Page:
Up until the end, Trump's truest believers thought something was going to happen. Biden arrested as he walked onto the inaugural stage. A last-minute military coup to keep him in office. Anything that would keep alive the conspiracy theory that Trump was quietly working to expose and destroy the elite cabals of which he is, in obvious truth, a fully paid-in member.
Now the prophecy has failed, with Qanons splitting between those who are now disillusioned and those willing to commit to even stranger theories that keep the flame alive—and MAGA ranting about Jews and rappers.
In one Telegram channel with more than 18,400 members, QAnon believers were split between those still urging others to 'trust the plan' and those saying they felt betrayed. "It's obvious now we've been had. No plan, no Q, nothing," wrote one user. … Jared Holt, a disinformation researcher at the Atlantic Council, said he had never before seen disillusionment in the QAnon communities he monitors at this scale.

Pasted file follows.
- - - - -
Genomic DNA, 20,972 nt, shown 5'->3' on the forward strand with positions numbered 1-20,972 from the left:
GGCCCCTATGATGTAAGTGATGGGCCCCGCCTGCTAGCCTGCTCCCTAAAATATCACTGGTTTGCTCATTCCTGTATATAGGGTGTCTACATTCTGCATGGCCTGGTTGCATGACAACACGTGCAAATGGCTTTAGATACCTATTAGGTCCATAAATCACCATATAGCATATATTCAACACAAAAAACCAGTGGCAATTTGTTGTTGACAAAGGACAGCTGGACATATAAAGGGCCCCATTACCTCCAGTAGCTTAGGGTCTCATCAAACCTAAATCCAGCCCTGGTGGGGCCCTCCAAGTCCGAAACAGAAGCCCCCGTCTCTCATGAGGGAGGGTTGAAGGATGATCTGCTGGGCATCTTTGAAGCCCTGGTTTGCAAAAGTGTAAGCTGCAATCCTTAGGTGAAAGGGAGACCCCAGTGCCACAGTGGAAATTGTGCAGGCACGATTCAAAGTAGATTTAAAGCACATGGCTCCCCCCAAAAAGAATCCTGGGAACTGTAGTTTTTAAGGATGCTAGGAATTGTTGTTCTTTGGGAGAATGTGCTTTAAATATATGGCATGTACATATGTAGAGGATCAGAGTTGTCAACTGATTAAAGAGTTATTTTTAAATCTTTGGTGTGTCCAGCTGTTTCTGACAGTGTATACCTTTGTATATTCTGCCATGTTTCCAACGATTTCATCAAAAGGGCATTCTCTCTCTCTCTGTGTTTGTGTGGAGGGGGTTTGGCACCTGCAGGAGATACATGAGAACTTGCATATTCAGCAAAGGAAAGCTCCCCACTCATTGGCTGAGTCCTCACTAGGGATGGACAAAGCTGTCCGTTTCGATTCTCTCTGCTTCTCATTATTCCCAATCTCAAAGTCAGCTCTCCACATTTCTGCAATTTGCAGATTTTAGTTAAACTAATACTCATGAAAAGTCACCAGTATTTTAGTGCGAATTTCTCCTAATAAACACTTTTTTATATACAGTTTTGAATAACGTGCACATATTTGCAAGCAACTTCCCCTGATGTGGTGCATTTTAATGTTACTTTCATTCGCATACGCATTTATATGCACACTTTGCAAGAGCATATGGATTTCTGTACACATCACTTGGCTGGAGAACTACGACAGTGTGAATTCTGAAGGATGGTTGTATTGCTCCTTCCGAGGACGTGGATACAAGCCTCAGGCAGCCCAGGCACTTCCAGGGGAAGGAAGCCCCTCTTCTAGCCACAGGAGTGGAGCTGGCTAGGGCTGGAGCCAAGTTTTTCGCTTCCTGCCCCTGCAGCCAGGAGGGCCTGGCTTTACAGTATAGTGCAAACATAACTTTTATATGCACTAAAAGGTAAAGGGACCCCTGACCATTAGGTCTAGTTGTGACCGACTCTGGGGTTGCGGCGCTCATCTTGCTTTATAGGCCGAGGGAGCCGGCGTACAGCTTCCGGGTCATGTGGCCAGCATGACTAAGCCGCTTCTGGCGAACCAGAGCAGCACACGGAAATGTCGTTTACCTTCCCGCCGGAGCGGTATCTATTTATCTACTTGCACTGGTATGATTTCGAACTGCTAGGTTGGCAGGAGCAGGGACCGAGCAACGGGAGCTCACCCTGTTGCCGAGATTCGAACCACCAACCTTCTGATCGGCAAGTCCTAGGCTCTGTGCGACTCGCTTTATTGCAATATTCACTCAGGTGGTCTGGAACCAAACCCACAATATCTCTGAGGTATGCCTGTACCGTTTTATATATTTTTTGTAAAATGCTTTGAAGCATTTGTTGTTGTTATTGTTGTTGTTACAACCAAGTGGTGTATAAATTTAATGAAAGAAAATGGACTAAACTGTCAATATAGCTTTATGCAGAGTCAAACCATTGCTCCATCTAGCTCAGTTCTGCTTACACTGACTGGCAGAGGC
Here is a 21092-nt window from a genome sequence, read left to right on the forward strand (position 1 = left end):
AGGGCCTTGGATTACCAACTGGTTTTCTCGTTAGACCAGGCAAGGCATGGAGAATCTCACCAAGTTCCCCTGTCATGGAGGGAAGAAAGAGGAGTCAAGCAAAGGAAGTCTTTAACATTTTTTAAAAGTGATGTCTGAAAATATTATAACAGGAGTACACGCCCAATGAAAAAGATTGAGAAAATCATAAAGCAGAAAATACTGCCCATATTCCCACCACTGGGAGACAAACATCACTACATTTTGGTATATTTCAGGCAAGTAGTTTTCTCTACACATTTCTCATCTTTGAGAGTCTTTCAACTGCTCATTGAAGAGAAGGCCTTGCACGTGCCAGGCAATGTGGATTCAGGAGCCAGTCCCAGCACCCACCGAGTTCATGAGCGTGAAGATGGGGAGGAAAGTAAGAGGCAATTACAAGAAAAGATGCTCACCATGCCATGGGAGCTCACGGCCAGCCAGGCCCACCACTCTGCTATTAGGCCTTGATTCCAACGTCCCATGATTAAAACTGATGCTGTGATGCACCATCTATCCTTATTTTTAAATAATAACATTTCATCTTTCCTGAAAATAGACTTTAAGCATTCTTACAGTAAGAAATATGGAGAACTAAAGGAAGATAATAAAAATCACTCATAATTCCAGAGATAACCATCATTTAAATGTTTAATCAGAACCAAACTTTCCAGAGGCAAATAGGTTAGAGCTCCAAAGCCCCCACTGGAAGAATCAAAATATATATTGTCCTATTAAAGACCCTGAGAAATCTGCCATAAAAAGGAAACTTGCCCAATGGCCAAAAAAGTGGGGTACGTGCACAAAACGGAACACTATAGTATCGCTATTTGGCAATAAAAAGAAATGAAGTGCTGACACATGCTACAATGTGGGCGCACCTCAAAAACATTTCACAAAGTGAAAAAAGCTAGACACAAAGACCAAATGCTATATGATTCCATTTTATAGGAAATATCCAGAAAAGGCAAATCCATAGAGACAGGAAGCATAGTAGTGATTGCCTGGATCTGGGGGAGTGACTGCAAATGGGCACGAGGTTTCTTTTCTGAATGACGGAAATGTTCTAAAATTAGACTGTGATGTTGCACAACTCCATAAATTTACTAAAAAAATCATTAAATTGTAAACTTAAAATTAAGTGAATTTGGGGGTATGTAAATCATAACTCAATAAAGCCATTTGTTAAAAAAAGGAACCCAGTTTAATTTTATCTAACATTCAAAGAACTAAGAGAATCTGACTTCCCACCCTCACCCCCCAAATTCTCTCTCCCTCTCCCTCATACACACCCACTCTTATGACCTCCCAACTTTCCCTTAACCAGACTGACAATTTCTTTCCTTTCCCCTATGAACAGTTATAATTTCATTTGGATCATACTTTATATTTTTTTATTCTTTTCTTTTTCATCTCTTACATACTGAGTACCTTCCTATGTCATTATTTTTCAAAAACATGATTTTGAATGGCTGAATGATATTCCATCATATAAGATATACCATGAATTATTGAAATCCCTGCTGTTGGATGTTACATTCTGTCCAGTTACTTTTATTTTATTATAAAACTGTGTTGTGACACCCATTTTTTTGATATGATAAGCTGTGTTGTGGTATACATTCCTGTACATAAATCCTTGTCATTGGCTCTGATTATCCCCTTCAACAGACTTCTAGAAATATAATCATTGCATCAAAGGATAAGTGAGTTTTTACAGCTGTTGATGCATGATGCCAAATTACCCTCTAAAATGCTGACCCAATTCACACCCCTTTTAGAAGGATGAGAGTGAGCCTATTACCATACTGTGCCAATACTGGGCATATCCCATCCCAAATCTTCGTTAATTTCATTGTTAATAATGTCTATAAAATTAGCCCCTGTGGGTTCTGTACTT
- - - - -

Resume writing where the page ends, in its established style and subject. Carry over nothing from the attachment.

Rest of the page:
"It's the whole 'trust the plan' thing. Q believers have just allowed themselves to be strung from failed promise to failed promise."
The first, not particularly scientific survey of online forums suggest about a third of Qanons are still in the game. It speaks to crushed hopes more broadly among the MAGA set, with many flipping the hats in the trash but a lot of doubling-down too.
"So just to recap: Trump will pardon Lil Wayne, Kodak Black, high profile Jewish fraudsters … No pardons for middle class whites who risked their livelihoods by going to 'war' for Trump," fumed a user in a white supremacist channel on Telegram, the encrypted messaging service that has gained thousands of new subscribers since the Jan. 6 Capitol riots.
Conspiracies flew — out of the mouth of Fox News host Tucker Carlson — that Senate Majority Leader Mitch McConnell had blackmailed Trump out of pardoning Wikileaks founder Julian Assange, further infuriating MAGA hardliners.